Indigenous minister gives B.C. First Nations faith in missing women inquiry

Indigenous minister gives B.C. First Nations faith in missing women inquiry

B.C. families urge national inquiry to get it right (with VIDEO)

VANCOUVER – It wasn’t until Canada’s first aboriginal justice minister took the stage to outline a national inquiry into missing and murdered indigenous women that the tears began to stream down Lorelei Williams’ face and she let herself believe that this time things might be different.

Williams, whose aunt disappeared nearly four decades ago and whose cousin’s DNA was discovered on the farm of serial killer Robert Pickton, said Minister Jody Wilson-Raybould’s involvement makes a world of difference.

“I have issues trusting the government. When (Indigenous Affairs) Minister Carolyn Bennett was speaking, and Minister (of Status of Women) Patty Hajdu, I was having trouble believing them,” Williams said on Wednesday, hours after the inquiry’s terms of reference were announced.

“But when Minister Wilson-Raybould came up, then I was like, ‘OK, there’s actually hope here. One of our women is up there and I really, truly believe she is going to do something.'”

Williams’ and Wilson-Raybould’s home province of British Columbia has been especially hard hit by disappearances and murders of indigenous women, from Pickton’s notorious killing spree to the Highway of Tears, where women have vanished.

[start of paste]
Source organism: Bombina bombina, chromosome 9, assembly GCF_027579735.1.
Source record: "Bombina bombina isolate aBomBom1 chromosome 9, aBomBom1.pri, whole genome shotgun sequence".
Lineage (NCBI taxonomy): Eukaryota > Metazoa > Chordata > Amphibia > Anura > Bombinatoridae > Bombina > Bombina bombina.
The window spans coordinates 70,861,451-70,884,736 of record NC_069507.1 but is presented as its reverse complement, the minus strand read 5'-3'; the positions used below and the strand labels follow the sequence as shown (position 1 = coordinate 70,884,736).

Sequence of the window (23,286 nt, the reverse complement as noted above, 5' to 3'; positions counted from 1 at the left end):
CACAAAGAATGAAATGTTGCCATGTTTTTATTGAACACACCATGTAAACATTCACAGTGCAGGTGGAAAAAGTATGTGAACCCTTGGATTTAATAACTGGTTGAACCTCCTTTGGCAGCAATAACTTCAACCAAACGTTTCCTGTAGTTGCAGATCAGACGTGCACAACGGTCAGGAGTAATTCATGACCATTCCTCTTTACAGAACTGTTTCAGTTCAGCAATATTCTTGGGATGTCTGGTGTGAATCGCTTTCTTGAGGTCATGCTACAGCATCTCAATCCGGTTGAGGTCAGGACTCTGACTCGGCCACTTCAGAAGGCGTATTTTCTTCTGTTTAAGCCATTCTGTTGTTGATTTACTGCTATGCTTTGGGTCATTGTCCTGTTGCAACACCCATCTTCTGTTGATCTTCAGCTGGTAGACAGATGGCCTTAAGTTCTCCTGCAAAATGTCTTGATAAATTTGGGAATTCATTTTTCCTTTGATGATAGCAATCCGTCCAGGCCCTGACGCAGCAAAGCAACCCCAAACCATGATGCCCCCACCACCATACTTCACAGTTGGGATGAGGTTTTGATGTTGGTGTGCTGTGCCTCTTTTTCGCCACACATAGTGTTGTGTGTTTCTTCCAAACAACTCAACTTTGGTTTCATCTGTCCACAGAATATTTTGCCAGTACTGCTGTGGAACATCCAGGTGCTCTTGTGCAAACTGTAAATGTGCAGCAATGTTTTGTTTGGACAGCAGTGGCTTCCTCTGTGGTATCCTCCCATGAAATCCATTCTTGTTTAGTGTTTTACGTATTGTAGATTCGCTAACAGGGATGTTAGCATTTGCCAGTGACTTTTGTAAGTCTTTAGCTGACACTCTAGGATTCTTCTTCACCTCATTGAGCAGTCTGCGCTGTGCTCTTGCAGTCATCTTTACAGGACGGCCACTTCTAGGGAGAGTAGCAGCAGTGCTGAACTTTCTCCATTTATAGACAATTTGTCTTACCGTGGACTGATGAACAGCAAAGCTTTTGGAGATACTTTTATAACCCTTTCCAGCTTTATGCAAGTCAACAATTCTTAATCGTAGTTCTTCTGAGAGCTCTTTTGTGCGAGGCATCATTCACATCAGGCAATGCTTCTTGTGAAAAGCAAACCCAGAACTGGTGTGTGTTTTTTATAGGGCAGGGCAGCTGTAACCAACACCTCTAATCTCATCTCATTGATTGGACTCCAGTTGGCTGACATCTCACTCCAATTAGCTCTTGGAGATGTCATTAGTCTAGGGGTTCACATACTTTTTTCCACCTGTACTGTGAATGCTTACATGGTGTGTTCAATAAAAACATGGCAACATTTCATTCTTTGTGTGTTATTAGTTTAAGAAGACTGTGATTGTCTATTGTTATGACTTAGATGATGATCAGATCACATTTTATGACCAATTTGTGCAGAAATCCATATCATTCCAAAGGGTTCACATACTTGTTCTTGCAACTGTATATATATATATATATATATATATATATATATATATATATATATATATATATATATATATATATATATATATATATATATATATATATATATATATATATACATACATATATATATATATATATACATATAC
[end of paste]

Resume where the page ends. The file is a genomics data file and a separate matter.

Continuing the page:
Provincially focused inquiries have been conducted and recommendations made, but the lack of follow-through has left many profoundly skeptical about the prospect of real change.

In the aftermath of the Pickton’s conviction, former attorney general Wally Oppal was tasked with conducting an inquiry into missing and murdered women in the province.

The report, entitled “The Forsaken,” was criticized for failing to allow families to play a bigger role in the process.

Williams said that, while optimistic, she’s concerned the newly announced inquiry will focus on systemic issues without fixing them, and urged the government to develop a plan to implement the findings, along with more than 700 recommendations already generated from other reports.